Exploring the role of romantic competence in borderline personality disorder

UNCG Author/Contributor (non-UNCG co-authors, if there are any, appear on document)
Ian B. Penzel (Creator)
The University of North Carolina at Greensboro (UNCG )
Web Site: http://library.uncg.edu/
Rosemery Nelson Gray

Abstract: Romantic relationship functioning is a frequent topic of interest in research about borderline personality disorder (BPD). Elevated BPD features tend to contribute to shorter lasting, less satisfying, and more conflictive relationships (Navarro-Gomez et al., 2017). Less is known, however, about the moderators that contribute to these adverse outcomes. This study explored whether romantic competence (RC) moderates the negative impact of BPD features on romantic relationship outcomes. Romantic competence refers to a tacit skillset for navigating through romantic relationship experiences with insight, from mutuality, and in an emotionally regulated manner (Davila et al., 2017). This dissertation study assessed romantic competence using three published instruments and explored its role on both global and daily indices of relationship satisfaction and conflict tactics through a two-week daily diary protocol. There were modest correlations among the romantic competence instruments. The Inventory for Romantic Relationship Competence (IRRC; Faber et al., 2019) produced strong main effects that were aligned with the proposed global hypotheses. Using the IRRC, romantic competence was predictive of all global relationship outcomes and moderated the effect of BPD features on the use of global compromise tactics. Specifically, higher IRRC scores were associated with increased daily indices of relationship satisfaction and compromise behaviors. However, it did not moderate daily outcomes. BPD features did not predict global outcomes but predicted engaging in reactive behaviors in response to daily conflict. In short, this study is the first to compare three romantic competence instruments and to explore the interactive nature between romantic competence and BPD features for predicting romantic relationship outcomes.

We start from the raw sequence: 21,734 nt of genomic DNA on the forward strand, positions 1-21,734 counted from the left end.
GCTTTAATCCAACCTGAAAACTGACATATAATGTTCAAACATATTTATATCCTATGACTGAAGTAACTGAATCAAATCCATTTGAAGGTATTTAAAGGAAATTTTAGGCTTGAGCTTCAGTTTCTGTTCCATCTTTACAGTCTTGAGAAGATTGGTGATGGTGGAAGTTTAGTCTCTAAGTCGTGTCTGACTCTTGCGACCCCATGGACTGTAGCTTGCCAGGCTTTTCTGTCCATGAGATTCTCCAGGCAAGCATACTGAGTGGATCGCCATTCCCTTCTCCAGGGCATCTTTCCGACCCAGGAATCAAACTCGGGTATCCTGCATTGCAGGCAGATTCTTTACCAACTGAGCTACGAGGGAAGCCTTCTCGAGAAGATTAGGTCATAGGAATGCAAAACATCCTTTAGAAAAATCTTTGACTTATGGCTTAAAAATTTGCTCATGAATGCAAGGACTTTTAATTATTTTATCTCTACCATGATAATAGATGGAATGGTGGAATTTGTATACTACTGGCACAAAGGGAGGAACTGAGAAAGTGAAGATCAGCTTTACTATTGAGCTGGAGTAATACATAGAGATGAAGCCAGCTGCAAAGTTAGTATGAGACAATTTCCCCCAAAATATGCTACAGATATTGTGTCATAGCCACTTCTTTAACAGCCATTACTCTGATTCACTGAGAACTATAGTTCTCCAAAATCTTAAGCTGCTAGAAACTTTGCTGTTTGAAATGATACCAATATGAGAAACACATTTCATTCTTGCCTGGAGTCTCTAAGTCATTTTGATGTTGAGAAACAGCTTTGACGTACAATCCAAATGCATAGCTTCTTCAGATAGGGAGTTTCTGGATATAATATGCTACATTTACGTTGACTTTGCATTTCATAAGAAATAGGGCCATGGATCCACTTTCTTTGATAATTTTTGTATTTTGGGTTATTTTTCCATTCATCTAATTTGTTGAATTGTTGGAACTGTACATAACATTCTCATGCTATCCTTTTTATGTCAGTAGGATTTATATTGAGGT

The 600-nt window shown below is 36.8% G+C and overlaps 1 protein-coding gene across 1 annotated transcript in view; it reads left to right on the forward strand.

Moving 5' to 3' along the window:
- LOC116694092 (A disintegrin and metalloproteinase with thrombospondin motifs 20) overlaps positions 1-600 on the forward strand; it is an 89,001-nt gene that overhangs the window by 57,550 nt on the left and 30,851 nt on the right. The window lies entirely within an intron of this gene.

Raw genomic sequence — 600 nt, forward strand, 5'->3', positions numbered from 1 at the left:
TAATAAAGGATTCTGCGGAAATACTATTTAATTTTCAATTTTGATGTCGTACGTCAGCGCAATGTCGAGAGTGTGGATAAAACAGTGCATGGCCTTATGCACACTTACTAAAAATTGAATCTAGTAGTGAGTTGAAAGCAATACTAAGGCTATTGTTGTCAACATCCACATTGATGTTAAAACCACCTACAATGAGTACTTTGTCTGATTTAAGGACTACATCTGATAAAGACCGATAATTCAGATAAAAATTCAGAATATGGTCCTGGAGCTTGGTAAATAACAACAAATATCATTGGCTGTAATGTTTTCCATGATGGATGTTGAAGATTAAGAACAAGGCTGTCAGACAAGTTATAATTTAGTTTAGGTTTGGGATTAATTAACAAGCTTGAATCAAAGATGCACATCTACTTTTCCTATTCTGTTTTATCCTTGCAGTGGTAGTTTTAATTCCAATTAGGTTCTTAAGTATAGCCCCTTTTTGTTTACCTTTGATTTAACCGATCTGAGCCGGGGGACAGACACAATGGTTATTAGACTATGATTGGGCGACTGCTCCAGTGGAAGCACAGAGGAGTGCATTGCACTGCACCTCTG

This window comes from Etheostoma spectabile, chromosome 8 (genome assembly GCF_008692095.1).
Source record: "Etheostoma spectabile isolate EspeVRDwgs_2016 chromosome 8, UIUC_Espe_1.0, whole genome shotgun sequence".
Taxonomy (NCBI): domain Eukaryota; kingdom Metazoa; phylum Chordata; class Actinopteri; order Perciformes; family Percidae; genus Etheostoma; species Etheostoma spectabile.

Additional Information

Language: English
Date: 2022
Borderline Personality Disorder, Daily Diary, Reactivity to Conflict, Romantic Competence
Borderline personality disorder
Interpersonal relations
Interpersonal conflict

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